By Kien M. Lee
"Moneyball" the movie was based on the book of the same title written by Michael Lewis published in 2003, and revolves around the Oakland Athletics baseball team and its general manager Billy Beane (played by Brad Pitt)
In short, the Oscar-nominated movie is about Beane's successful attempt in putting together a baseball club on a comparatively small budget by employing computer-generated analysis of player statistics never/rarely looked at or regarded with any significance by baseball scouts, with the assistance of Peter Brand (played by Jonah Hill).
For the average moviegoer outside of the United States where baseball does not exist as a staple sport, Moneyball seems like a movie that isn't worth a trip to the theaters.
However, the lesson that can be drawn from it is important, for Beane's approach towards identifying amidst strong competition -- in his case, the spending power of bigger baseball teams with larger markets -- undervalued ingredients (read: players) to form the 2012 season Oakland A's team which went on a twenty-game record-breaking winning streak as well as made a legitimate run at the championship that year.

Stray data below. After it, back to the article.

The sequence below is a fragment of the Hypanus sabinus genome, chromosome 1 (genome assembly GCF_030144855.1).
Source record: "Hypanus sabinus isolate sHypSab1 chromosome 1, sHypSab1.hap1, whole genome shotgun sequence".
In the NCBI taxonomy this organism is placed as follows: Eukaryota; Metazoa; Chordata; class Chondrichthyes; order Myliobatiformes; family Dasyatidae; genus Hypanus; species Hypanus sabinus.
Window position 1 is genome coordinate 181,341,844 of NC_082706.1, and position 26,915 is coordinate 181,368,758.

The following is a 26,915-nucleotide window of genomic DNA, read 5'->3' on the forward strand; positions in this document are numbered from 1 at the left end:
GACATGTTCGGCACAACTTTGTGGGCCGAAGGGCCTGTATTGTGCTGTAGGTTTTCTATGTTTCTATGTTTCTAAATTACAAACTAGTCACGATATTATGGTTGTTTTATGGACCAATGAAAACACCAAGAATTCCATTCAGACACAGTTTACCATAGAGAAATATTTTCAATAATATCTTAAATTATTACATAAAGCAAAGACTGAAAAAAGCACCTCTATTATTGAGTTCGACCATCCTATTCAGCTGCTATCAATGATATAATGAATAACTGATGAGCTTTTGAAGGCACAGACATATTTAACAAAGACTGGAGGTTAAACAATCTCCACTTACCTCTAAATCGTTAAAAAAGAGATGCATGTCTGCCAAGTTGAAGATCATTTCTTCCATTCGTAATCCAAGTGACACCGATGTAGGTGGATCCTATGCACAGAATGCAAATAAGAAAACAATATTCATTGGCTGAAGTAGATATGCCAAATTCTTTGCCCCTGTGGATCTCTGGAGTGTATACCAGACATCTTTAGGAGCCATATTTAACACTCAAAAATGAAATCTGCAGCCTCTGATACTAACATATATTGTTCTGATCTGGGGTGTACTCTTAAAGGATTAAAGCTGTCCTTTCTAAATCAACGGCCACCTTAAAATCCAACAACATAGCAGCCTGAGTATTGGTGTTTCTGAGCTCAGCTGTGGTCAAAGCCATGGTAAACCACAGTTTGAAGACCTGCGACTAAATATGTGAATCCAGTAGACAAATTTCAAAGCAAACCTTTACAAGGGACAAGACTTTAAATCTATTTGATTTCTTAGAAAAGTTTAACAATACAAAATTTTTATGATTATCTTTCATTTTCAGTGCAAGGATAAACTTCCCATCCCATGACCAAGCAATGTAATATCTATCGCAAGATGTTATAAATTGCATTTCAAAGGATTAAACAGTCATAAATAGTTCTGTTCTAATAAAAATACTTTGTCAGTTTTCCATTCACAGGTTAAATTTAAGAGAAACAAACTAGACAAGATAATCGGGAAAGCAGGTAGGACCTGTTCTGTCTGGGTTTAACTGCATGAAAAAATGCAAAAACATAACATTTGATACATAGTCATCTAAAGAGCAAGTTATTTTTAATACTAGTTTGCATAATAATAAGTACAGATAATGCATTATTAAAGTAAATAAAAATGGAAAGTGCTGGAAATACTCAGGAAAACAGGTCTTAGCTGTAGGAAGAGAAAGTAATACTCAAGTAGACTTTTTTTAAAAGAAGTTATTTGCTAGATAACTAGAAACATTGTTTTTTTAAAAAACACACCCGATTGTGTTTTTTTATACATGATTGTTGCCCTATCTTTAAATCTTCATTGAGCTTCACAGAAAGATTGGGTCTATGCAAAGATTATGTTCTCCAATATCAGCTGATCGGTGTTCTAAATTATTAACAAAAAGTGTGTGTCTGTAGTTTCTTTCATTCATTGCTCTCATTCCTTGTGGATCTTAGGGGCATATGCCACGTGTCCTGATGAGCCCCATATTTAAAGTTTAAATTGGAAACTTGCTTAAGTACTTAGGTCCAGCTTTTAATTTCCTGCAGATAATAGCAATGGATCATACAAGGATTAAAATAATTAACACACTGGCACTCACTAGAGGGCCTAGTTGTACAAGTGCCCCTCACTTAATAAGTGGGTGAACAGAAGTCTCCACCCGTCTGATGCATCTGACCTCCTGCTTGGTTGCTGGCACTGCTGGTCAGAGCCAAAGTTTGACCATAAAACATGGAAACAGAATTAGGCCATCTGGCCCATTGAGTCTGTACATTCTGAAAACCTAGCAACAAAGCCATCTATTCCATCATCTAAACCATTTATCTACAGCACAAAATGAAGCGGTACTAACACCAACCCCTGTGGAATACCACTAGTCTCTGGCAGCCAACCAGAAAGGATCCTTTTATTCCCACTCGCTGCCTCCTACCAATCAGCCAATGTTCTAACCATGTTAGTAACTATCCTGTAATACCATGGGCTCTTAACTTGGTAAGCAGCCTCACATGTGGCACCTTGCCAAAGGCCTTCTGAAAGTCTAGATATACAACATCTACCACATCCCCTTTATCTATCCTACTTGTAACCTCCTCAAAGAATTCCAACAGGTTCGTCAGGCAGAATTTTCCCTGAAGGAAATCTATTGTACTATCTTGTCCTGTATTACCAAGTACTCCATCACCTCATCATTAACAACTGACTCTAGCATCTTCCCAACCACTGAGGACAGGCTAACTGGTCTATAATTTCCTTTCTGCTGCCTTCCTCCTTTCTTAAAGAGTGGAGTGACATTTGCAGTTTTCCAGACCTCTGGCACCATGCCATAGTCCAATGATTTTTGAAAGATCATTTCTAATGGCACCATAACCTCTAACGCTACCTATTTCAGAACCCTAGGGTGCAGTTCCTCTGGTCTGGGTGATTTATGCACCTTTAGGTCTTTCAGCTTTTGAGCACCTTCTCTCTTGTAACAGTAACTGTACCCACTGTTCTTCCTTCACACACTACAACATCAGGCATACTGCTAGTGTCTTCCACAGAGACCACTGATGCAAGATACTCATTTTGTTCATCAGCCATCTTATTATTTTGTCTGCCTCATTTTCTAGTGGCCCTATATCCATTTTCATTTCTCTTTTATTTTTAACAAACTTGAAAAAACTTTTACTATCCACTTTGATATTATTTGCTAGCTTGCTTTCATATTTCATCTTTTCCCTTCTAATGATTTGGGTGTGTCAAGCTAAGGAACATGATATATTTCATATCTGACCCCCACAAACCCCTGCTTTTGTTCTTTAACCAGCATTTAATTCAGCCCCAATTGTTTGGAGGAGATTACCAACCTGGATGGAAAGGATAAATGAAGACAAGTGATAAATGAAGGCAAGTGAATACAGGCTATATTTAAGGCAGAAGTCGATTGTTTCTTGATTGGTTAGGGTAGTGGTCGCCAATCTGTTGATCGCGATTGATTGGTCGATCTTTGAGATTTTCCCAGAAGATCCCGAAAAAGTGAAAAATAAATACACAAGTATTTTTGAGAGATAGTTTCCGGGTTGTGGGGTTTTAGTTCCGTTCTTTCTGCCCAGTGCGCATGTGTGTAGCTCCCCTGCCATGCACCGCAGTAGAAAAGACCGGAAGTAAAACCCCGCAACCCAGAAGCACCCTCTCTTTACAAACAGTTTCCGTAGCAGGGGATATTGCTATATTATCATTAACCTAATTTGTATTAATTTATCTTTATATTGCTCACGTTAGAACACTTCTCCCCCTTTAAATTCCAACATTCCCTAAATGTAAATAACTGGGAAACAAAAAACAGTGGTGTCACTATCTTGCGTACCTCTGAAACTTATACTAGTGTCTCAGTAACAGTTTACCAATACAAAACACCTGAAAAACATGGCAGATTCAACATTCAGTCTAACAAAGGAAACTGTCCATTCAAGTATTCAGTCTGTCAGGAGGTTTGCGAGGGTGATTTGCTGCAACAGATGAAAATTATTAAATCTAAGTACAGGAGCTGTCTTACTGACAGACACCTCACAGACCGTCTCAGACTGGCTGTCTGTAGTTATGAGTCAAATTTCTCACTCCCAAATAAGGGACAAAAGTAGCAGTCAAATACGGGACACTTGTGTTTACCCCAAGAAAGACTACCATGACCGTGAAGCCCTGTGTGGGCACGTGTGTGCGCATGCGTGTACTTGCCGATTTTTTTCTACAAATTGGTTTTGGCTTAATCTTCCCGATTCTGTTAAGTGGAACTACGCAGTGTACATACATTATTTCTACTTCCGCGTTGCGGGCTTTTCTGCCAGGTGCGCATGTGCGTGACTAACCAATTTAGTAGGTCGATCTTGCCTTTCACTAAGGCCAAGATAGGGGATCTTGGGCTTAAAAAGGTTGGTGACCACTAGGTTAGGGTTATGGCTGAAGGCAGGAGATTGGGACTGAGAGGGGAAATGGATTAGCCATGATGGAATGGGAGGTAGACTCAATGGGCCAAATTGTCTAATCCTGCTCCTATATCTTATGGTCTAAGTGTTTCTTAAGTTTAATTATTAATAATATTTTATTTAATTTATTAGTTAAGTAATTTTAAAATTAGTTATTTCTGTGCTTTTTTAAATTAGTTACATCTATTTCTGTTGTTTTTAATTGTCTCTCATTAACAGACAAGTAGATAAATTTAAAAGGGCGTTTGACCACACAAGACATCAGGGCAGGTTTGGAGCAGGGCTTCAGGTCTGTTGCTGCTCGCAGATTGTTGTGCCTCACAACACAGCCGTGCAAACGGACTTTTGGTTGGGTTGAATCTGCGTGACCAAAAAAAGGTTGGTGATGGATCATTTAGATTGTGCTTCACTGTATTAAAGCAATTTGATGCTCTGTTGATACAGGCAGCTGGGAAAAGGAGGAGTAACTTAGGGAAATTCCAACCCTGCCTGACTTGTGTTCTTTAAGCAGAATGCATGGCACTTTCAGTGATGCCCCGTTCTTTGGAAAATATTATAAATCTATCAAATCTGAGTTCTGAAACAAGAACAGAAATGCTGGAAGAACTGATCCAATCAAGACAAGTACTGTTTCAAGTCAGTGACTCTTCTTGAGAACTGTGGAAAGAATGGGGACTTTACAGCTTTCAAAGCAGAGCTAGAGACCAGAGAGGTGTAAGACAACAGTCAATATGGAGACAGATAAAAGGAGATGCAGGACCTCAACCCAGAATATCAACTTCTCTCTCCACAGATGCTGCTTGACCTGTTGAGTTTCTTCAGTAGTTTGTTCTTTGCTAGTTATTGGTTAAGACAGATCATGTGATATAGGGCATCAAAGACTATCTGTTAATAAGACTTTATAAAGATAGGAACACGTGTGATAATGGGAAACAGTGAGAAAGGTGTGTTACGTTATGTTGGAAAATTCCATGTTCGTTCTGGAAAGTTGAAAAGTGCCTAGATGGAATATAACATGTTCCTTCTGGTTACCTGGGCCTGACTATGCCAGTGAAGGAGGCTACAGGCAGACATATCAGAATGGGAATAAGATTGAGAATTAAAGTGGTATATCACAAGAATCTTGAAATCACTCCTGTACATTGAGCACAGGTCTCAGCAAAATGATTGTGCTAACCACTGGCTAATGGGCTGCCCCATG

Think about how this scenario is analogous to what you face in your business, given your own resource constraint: What you need to do is not to approach solving the same market issue the same way your overwhelming competition is approaching it or rely on conventional thought on how to deal with it.
Dare to be different. Aspire to be groundbreaking.
Here are a few examples:
- If you're building a social network, don't build it like Facebook -- Don't create the same platform for friends to connect and share the same things.
- If you're building a mobile app that allows locational "check-ins", don't create it like Foursquare with the same gamification techniques and rewards.
- If you're selling hamburgers, don't set up your restaurant to have the same menu or similarly "fast-served" like McDonald's.
- If you're looking to publish a magazine, don't go with print. Use the unbridled reach of the Internet to reach out to more readers than the number of printed materials you can afford.
- If you're a Venture Capital firm from the States, don't use the same parameters to evaluate a startup in Asia as you would one borne in Silicon Valley. Don't make the mistake of seeing the Asian market in totality as you would the North American market or the Eurozone.
Approach the playing field from a position that the incumbents and traditionalists have never executed from before.
Don't play to the strengths of others and get bogged down by how it "has always" been done.
The ones that succeed are always the non-conformists who see a solution where there appears to be none.
Go out there and disrupt.